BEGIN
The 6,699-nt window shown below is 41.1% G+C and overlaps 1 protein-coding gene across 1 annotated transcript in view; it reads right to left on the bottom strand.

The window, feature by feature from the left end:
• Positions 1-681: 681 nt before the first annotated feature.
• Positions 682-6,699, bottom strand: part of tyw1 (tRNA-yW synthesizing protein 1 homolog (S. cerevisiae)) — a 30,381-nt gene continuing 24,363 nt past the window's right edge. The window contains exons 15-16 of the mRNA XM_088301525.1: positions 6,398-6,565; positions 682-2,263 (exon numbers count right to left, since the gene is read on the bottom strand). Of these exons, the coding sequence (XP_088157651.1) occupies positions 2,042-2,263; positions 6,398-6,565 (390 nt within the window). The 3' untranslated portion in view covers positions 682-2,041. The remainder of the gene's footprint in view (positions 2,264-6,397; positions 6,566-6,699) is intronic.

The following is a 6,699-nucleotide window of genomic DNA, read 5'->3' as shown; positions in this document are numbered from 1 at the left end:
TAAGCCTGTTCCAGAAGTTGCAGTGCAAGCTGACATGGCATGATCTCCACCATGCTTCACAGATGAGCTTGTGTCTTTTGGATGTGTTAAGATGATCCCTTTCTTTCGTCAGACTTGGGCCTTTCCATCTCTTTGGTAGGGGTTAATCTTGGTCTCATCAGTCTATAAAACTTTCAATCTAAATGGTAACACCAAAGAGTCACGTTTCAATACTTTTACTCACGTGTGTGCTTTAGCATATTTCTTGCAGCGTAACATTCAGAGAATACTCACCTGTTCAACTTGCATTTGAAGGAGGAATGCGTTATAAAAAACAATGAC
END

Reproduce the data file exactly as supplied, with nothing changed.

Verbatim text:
The 6,699-nt window shown below is 41.1% G+C and overlaps 1 protein-coding gene across 1 annotated transcript in view; it reads right to left on the bottom strand.

The window, feature by feature from the left end:
• Positions 1-681: 681 nt before the first annotated feature.
• Positions 682-6,699, bottom strand: part of tyw1 (tRNA-yW synthesizing protein 1 homolog (S. cerevisiae)) — a 30,381-nt gene continuing 24,363 nt past the window's right edge. The window contains exons 15-16 of the mRNA XM_088301525.1: positions 6,398-6,565; positions 682-2,263 (exon numbers count right to left, since the gene is read on the bottom strand). Of these exons, the coding sequence (XP_088157651.1) occupies positions 2,042-2,263; positions 6,398-6,565 (390 nt within the window). The 3' untranslated portion in view covers positions 682-2,041. The remainder of the gene's footprint in view (positions 2,264-6,397; positions 6,566-6,699) is intronic.

The following is a 6,699-nucleotide window of genomic DNA, read 5'->3' as shown; positions in this document are numbered from 1 at the left end:
TAAGCCTGTTCCAGAAGTTGCAGTGCAAGCTGACATGGCATGATCTCCACCATGCTTCACAGATGAGCTTGTGTCTTTTGGATGTGTTAAGATGATCCCTTTCTTTCGTCAGACTTGGGCCTTTCCATCTCTTTGGTAGGGGTTAATCTTGGTCTCATCAGTCTATAAAACTTTCAATCTAAATGGTAACACCAAAGAGTCACGTTTCAATACTTTTACTCACGTGTGTGCTTTAGCATATTTCTTGCAGCGTAACATTCAGAGAATACTCACCTGTTCAACTTGCATTTGAAGGAGGAATGCGTTATAAAAAACAATGAC